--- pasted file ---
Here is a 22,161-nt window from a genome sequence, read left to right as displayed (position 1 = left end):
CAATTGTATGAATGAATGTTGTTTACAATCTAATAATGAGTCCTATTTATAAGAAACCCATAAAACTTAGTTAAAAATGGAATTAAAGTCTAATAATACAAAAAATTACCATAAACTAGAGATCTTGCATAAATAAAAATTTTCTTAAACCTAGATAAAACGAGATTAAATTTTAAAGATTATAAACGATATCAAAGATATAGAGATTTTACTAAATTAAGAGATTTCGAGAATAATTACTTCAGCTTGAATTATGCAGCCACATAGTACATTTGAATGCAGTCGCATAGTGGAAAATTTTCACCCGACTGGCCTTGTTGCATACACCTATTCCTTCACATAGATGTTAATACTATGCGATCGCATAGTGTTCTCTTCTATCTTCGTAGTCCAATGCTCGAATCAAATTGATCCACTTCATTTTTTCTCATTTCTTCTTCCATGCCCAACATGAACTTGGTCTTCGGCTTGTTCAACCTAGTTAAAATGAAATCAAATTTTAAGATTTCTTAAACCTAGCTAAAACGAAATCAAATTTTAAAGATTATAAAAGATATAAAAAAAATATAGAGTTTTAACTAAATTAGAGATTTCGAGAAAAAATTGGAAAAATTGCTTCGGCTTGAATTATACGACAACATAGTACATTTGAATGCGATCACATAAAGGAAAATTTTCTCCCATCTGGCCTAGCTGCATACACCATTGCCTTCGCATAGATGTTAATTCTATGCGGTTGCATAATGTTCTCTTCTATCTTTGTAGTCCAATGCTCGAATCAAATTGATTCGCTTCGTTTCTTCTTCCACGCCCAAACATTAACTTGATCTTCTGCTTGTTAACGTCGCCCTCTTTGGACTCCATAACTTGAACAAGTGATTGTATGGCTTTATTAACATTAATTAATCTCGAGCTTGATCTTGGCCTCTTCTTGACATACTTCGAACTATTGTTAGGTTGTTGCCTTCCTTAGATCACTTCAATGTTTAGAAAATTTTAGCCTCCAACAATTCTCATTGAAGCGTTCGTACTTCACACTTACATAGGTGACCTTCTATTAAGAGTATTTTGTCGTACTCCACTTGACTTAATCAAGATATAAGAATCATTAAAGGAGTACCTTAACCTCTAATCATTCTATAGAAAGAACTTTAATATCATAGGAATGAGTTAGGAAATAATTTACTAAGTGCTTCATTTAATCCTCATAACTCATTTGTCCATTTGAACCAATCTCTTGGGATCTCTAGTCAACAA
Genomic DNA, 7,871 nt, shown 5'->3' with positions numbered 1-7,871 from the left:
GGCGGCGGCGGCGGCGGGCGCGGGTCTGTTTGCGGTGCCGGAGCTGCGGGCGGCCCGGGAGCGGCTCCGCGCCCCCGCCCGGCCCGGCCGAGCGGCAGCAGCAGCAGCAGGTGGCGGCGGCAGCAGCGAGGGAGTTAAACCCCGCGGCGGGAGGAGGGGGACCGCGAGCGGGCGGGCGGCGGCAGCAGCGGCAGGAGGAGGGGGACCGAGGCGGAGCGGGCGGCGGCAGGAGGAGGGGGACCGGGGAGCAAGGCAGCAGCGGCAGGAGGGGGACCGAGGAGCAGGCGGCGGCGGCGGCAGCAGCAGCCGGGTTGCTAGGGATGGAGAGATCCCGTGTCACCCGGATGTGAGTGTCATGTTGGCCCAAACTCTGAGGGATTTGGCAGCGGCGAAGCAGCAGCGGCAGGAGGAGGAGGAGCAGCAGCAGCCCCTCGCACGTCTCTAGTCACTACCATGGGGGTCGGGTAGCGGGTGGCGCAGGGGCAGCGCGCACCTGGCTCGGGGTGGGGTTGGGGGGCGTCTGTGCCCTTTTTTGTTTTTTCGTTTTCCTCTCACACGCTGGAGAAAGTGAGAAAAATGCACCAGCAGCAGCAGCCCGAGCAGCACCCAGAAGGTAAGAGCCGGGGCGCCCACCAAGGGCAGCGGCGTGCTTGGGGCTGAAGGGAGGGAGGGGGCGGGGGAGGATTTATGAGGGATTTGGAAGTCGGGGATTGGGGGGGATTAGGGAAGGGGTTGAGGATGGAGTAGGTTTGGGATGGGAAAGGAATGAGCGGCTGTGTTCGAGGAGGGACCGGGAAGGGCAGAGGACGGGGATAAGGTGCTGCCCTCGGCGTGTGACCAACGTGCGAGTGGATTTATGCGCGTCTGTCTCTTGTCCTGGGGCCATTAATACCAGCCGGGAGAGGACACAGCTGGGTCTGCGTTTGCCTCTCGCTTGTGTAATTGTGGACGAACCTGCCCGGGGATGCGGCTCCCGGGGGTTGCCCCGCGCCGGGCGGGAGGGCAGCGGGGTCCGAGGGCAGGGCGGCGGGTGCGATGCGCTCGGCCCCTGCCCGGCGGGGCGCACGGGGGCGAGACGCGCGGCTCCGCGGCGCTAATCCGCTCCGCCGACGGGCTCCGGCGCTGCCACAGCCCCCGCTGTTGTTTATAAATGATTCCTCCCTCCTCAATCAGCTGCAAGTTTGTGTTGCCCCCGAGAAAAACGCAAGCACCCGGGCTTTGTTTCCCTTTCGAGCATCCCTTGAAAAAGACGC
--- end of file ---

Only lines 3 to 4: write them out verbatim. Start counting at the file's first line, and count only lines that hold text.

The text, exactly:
Genomic DNA, 7,871 nt, shown 5'->3' with positions numbered 1-7,871 from the left:
GGCGGCGGCGGCGGCGGGCGCGGGTCTGTTTGCGGTGCCGGAGCTGCGGGCGGCCCGGGAGCGGCTCCGCGCCCCCGCCCGGCCCGGCCGAGCGGCAGCAGCAGCAGCAGGTGGCGGCGGCAGCAGCGAGGGAGTTAAACCCCGCGGCGGGAGGAGGGGGACCGCGAGCGGGCGGGCGGCGGCAGCAGCGGCAGGAGGAGGGGGACCGAGGCGGAGCGGGCGGCGGCAGGAGGAGGGGGACCGGGGAGCAAGGCAGCAGCGGCAGGAGGGGGACCGAGGAGCAGGCGGCGGCGGCGGCAGCAGCAGCCGGGTTGCTAGGGATGGAGAGATCCCGTGTCACCCGGATGTGAGTGTCATGTTGGCCCAAACTCTGAGGGATTTGGCAGCGGCGAAGCAGCAGCGGCAGGAGGAGGAGGAGCAGCAGCAGCCCCTCGCACGTCTCTAGTCACTACCATGGGGGTCGGGTAGCGGGTGGCGCAGGGGCAGCGCGCACCTGGCTCGGGGTGGGGTTGGGGGGCGTCTGTGCCCTTTTTTGTTTTTTCGTTTTCCTCTCACACGCTGGAGAAAGTGAGAAAAATGCACCAGCAGCAGCAGCCCGAGCAGCACCCAGAAGGTAAGAGCCGGGGCGCCCACCAAGGGCAGCGGCGTGCTTGGGGCTGAAGGGAGGGAGGGGGCGGGGGAGGATTTATGAGGGATTTGGAAGTCGGGGATTGGGGGGGATTAGGGAAGGGGTTGAGGATGGAGTAGGTTTGGGATGGGAAAGGAATGAGCGGCTGTGTTCGAGGAGGGACCGGGAAGGGCAGAGGACGGGGATAAGGTGCTGCCCTCGGCGTGTGACCAACGTGCGAGTGGATTTATGCGCGTCTGTCTCTTGTCCTGGGGCCATTAATACCAGCCGGGAGAGGACACAGCTGGGTCTGCGTTTGCCTCTCGCTTGTGTAATTGTGGACGAACCTGCCCGGGGATGCGGCTCCCGGGGGTTGCCCCGCGCCGGGCGGGAGGGCAGCGGGGTCCGAGGGCAGGGCGGCGGGTGCGATGCGCTCGGCCCCTGCCCGGCGGGGCGCACGGGGGCGAGACGCGCGGCTCCGCGGCGCTAATCCGCTCCGCCGACGGGCTCCGGCGCTGCCACAGCCCCCGCTGTTGTTTATAAATGATTCCTCCCTCCTCAATCAGCTGCAAGTTTGTGTTGCCCCCGAGAAAAACGCAAGCACCCGGGCTTTGTTTCCCTTTCGAGCATCCCTTGAAAAAGACGC